Multidisciplinary perspectives on impaired control over substance use

Christopher S. Martin, Mark T. Fillmore, Tammy Chung, Craig M. Easdon, Klaus A. Miczek

Research output: Contribution to journalArticlepeer-review

10 Scopus citations


This article presents the proceedings of a symposium held at the June 2005 meeting of the Research Society on Alcoholism in Santa Barbara, California. Impaired control over substance use has long been considered a central feature of alcohol and drug dependence. However, much remains to be learned about the nature of impaired control, the mechanisms by which acute and chronic substance use can lead to impaired control, and how this construct is best assessed in the laboratory and the clinic. The goal of this symposium was to describe current perspectives on impaired control over alcohol and drug use from diverse research areas, to promote future multidisciplinary work in this area. Four speakers described their work on impaired control using human clinical samples (Dr. Chung), animal models (Dr. Miczek), experimental laboratory paradigms in humans (Dr. Fillmore), and neuroimaging studies (Dr. Easdon). Taken together, the talks highlighted the heterogeneous nature of constructs such as impaired inhibitory control, and patterns of impulsive and compulsive substance use. Future clinical and experimental research should attempt to carefully define and measure particular aspects of impaired control and to seek insights from other disciplines.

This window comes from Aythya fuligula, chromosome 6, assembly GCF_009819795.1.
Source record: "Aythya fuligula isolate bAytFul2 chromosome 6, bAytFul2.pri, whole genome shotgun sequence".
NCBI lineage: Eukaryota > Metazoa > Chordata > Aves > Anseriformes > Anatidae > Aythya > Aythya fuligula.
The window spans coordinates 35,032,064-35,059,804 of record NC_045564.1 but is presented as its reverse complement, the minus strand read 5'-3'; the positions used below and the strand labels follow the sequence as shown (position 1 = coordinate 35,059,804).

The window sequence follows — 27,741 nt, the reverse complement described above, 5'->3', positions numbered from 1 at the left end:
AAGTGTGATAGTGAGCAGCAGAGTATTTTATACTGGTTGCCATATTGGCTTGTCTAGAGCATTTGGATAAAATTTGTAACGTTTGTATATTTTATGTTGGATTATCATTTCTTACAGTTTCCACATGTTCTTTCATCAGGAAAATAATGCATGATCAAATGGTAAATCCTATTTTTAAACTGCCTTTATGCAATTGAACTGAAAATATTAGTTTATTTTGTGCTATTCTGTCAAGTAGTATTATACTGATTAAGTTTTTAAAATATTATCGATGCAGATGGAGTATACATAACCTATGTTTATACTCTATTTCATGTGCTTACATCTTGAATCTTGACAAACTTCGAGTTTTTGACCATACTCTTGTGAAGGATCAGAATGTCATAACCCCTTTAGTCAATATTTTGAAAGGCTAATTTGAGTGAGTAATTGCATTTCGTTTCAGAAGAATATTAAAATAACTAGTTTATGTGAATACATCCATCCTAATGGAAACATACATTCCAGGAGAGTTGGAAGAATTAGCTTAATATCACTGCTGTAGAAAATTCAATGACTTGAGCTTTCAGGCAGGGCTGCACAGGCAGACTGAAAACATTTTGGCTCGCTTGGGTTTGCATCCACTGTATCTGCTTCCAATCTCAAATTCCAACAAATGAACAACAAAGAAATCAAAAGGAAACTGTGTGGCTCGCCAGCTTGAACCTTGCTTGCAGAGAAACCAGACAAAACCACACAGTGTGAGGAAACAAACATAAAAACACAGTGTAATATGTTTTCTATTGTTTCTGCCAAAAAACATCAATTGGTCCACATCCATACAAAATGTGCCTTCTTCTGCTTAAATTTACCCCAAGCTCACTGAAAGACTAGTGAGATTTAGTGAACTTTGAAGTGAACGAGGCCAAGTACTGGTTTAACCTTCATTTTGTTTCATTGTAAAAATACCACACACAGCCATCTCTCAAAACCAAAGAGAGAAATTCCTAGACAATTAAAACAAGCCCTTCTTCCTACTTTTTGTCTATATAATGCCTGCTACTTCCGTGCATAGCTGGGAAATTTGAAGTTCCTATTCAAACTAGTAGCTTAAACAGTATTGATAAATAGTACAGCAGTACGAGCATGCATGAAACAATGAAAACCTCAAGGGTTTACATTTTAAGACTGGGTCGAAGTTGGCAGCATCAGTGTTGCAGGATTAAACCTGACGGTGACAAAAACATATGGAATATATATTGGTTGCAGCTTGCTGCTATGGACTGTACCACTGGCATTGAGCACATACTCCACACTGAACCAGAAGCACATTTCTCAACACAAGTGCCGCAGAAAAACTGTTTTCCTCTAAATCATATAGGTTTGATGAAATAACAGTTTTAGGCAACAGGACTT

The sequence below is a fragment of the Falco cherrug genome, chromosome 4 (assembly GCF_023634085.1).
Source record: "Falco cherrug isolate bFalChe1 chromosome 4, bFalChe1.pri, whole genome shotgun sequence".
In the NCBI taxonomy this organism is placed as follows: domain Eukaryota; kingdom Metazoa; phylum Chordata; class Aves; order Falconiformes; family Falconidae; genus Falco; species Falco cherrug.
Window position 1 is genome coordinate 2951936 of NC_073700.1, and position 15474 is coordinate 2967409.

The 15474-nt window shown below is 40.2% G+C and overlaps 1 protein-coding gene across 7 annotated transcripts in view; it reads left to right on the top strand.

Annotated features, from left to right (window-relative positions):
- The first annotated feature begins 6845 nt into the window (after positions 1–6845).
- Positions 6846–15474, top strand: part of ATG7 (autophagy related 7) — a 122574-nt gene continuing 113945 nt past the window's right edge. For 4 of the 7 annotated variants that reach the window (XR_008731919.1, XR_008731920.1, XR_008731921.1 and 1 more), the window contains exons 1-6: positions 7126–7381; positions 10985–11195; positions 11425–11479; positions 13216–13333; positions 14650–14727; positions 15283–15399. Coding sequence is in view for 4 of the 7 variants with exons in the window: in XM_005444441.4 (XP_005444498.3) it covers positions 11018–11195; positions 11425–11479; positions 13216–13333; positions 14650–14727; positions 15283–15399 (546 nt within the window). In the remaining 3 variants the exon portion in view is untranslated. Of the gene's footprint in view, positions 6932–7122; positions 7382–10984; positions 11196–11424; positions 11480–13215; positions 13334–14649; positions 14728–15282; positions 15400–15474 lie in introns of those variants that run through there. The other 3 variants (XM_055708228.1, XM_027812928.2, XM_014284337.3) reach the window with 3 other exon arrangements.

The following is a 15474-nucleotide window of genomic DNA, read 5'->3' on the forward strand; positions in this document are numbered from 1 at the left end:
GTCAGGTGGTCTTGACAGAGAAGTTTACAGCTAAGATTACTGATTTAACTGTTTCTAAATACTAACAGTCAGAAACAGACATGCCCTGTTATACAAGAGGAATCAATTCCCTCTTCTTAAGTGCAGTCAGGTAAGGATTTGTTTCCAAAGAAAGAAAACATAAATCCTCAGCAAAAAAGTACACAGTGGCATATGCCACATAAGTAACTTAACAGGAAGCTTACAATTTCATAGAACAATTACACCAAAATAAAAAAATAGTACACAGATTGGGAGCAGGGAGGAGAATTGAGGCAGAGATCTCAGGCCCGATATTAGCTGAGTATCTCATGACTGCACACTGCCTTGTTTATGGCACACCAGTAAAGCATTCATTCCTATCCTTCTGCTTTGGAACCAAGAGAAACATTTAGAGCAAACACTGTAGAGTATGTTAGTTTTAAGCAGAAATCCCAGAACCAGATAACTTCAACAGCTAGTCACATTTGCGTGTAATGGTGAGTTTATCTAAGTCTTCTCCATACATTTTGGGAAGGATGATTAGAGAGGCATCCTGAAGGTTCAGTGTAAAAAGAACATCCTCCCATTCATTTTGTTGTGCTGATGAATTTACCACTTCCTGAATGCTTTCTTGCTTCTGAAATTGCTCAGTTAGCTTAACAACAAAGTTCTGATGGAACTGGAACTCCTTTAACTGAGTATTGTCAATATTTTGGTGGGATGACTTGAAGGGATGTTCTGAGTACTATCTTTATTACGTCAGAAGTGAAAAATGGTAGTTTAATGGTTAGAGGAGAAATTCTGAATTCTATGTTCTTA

Original languageEnglish
Pages (from-to)265-271
Number of pages7
JournalAlcoholism: Clinical and Experimental Research
Issue number2
StatePublished - Feb 2006


  • Alcohol Dependence
  • Compulsivity
  • Impaired Control
  • Impulsivity
  • Inhibition

ASJC Scopus subject areas

  • Medicine (miscellaneous)
  • Toxicology
  • Psychiatry and Mental health


Dive into the research topics of 'Multidisciplinary perspectives on impaired control over substance use'. Together they form a unique fingerprint.

Cite this